Sometimes people are surprised that mass production is not a new thing. I have a 1970s reprint of a French geography book for kids that was published in 1871/2 after the Franco-Prussian war, when the Alsace was ceded to Germany. The book features two Alsatian kids who have lost their father and they tour France looking for him, so it was politically motivated. By 1914 the print runs had totalled something like 17 million!

October 29, 2020, 5:02 AM · Gordon, I have just inherited a Breton Brevete! It has probably not been played since 1939. Right not it is getting a new soundpost, bridge etc.
You have twice quoted the same website that I have been searching! And it is really the best info I have found so far, let me know if you find anything else. Have you seen the following page? http://www.luthiers-mirecourt.com/marques_generiques.htm My label matches one of the labels there but the site does not mention which workshop made which label! Again, if it is convenient for you let me know if you find any more info. Thanks.
Edited: October 29, 2020, 7:03 AM · For some reason, the workshops don't put their names on the labels. Supposedly the JTL workshops put two stars on something or other, and mine doesn't have any, and the scroll is very slightly different, so I don't think mine is JTL.

Henley's (https://en.wikipedia.org/wiki/Universal_Dictionary_of_Violin_%26_Bow_Makers) features 6 or 7 Breton Breveté labels, but not mine, nor is mine on that website. But my violin and label look identical to this one (although, dare I say it, my back is nicer and more flamed): -

The one-piece back seems to be an important part of the Breton design.
I suspect that the blogger is just guessing it's JTL. He's also one of the "150,000 instruments produced by more than 1,000 luthiers" merchants.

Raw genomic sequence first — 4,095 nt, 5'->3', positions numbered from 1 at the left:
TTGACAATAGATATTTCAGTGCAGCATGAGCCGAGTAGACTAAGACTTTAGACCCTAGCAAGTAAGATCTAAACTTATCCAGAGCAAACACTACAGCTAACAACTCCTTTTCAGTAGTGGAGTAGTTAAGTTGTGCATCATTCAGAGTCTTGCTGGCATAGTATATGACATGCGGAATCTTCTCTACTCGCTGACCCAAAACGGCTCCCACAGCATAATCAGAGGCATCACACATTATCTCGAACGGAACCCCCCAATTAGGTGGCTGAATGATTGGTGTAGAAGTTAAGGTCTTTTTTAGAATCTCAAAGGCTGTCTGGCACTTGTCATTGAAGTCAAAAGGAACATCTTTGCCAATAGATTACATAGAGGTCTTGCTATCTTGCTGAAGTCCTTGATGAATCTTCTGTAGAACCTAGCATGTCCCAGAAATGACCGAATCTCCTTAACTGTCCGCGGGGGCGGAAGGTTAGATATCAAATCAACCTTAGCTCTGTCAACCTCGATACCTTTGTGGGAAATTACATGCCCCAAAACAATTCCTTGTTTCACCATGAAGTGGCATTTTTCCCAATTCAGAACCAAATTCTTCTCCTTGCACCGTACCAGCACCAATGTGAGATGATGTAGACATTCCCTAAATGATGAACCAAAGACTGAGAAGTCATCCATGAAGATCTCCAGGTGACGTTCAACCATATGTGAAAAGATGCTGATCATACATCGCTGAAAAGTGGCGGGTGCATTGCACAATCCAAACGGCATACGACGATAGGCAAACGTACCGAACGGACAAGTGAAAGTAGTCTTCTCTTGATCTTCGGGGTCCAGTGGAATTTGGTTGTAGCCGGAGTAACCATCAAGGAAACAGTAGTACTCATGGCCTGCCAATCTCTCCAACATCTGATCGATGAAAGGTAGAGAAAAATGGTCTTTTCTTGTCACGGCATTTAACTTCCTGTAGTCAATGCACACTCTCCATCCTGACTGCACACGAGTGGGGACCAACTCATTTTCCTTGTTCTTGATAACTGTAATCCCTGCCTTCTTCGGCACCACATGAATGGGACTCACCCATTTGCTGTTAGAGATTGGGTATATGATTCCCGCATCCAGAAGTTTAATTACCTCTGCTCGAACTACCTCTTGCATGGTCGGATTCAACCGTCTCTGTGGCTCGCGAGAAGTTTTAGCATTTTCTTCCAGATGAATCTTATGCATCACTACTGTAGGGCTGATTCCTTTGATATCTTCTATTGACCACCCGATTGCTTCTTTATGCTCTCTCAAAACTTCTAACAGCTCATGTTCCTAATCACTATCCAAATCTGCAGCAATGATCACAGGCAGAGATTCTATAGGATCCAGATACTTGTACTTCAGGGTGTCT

I said, "That 1911 catalogue on the penultimate page cites 150,000 instruments made by 450 employees". I meant the penultimate page of this part of the catalogue: -
where it says their string instruments are made by 450 people in their Mirecourt factory (usine), and their factories (fabriques) produce 155,000 instruments.

October 29, 2020, 6:48 AM · At their peak in the early 1900's I think there may have been half a dozen workshops in Mirecourt, all turning out similar products. I see the Laberte-Humbert catalogue of 1912 has 20-odd pages of violins with numerous options (wood, purfling, varnish, model including Breton Breveté etc) on every page, and at price points "to suit every pocket" from 12 to 250 francs. The "Grand prix" models went from 375 to 1250 francs but still not attributed to individual makers. Very roughly, that seems to be equivalent to about £50 to £5000 in today's money. I wouldn't have much idea how to discriminate between them.

Then there are 2 pages of violas...

November 24, 2020, 5:58 AM · Gordon, Thanks for the additional info and websites.